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Labour Says Govt Policies Haven't Helped Savings

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Fuseworks Media
Fuseworks Media
Phil Goff
Phil Goff

Wellington, July 17 NZPA - The Government says it is working on economic problems identified by an international rating agency but Labour believes budget decisions contributed to the negative review announced yesterday.

The Fitch agency revised its outlook for New Zealand's credit rating from stable to negative, saying the country was living beyond its means and households needed to save more.

It maintained the rating at AA plus but said a continuing deterioration in New Zealand's net external debt and liability position would likely lead to a downgrade.

Fitch's head of Asia Pacific sovereign ratings, James McCormack, said today he thought New Zealand's current account deficit was a structural feature of the economy.

"It does tell us the economy as a whole is living beyond its means and borrowing money to finance that," he said.

"When the economy is living beyond its means you can divide it into the public and private sector and the private sector is not saving enough money."

Prime Minister John Key said the outlook review was concerning but surprising, given that Standard & Poor's and Moody's were holding positive outlooks.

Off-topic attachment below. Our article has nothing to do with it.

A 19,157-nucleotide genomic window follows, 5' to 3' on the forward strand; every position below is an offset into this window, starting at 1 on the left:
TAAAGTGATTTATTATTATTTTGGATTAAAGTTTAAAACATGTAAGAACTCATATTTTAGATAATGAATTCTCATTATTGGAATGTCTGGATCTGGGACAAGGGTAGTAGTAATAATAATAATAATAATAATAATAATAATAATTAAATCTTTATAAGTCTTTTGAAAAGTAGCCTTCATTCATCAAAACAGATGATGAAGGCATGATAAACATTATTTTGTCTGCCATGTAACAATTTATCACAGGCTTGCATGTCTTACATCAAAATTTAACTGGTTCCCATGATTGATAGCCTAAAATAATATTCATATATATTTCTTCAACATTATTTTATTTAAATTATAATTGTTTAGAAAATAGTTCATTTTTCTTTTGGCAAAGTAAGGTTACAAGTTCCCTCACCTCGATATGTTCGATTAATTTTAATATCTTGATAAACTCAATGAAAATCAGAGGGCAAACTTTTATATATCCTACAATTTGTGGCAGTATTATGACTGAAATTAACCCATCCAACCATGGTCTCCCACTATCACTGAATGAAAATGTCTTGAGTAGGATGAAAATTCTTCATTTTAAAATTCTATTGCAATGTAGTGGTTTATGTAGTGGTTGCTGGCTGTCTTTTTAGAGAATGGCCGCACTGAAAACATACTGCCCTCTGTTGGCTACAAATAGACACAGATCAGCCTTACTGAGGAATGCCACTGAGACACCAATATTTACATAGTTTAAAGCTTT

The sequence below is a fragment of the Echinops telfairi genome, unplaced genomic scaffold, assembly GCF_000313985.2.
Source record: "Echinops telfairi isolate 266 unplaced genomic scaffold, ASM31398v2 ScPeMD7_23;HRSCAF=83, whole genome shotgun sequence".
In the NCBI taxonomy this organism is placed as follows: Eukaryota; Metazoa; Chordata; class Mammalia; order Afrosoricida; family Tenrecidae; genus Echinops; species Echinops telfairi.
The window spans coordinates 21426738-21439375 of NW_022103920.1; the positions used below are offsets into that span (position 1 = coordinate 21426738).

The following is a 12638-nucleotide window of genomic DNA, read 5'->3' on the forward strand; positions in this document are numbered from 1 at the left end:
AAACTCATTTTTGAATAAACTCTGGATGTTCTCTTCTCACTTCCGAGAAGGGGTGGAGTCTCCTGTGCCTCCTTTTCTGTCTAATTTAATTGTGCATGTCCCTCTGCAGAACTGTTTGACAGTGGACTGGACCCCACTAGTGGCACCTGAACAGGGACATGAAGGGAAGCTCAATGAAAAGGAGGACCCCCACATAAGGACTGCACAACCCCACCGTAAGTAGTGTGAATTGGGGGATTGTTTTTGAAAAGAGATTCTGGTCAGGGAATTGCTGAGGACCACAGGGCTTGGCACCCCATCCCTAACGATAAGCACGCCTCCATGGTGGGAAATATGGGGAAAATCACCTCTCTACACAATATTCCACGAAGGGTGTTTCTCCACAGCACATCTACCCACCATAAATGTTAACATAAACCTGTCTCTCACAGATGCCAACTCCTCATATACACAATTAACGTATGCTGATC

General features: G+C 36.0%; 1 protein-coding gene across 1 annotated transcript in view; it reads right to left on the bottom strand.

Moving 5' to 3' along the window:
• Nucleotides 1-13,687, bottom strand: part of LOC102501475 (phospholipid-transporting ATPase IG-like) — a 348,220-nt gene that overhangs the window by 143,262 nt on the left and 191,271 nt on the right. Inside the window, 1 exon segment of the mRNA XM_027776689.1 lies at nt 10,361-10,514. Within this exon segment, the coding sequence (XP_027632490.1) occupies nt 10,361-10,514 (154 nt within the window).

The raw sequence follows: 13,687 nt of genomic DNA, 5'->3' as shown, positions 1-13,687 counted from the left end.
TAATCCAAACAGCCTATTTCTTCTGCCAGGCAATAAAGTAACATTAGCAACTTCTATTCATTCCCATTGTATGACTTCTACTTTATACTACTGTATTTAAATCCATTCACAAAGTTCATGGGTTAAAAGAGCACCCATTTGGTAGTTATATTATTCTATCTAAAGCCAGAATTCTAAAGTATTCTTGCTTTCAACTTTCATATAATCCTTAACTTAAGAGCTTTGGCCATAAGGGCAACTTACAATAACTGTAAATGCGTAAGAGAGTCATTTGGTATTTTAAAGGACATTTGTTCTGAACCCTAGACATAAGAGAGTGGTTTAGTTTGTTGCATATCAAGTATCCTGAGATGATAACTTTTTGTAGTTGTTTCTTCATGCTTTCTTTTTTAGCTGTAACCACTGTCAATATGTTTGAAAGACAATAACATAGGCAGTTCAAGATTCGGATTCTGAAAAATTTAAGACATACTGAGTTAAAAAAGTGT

Standard & Poor's and Moody's are more influential than Fitch in the international money market.

Mr Key said he doubted Fitch's review would impact on the country's ability to borrow and the Government was addressing issues like the current account deficit by focusing on improving productivity and boosting exports.

Finance Minister Bill English made similar comments yesterday, saying the problems identified by Fitch were the same as those identified by the Government.

"It's telling us there's a bit more work to do," he said.

Labour leader Phil Goff told NZPA the Government should reflect on its policies, particularly those that affected savings.

He said the previous government established KiwiSaver and the New Zealand Superannuation Fund to reverse what had been a very poor savings record over a long period.

"If the problem is that a lot of our current account deficit is caused by borrowing overseas ... then the answer is that New Zealanders need to save more and that is scarcely going to happen if you gut the key vehicle for encouraging savings, which was KiwiSaver, and cease to contribute to the other (the Superannuation Fund)," Mr Goff said.

A spokesman for Mr English said there was no evidence yet that KiwiSaver had increased private sector savings.

"And borrowing to invest in the Superannuation Fund doesn't increase savings, we would be increasing our debt to put that money in the fund," the spokesman said.

Mr McCormack said household saving was particularly low in New Zealand, even lower than in the US, and needed to come up to a higher level.

He said KiwiSaver and the New Zealand Superannuation Fund were "probably not enough".

Another concern Fitch raised was that the housing sector may bounce back and lead to even more borrowing.

Mr McCormack said the agency would continue monitoring what happened in New Zealand.

The Fitch report impacted on the New Zealand dollar, sending it down from US64.63c to US63.90c yesterday but this morning it had recovered to US64.86c.

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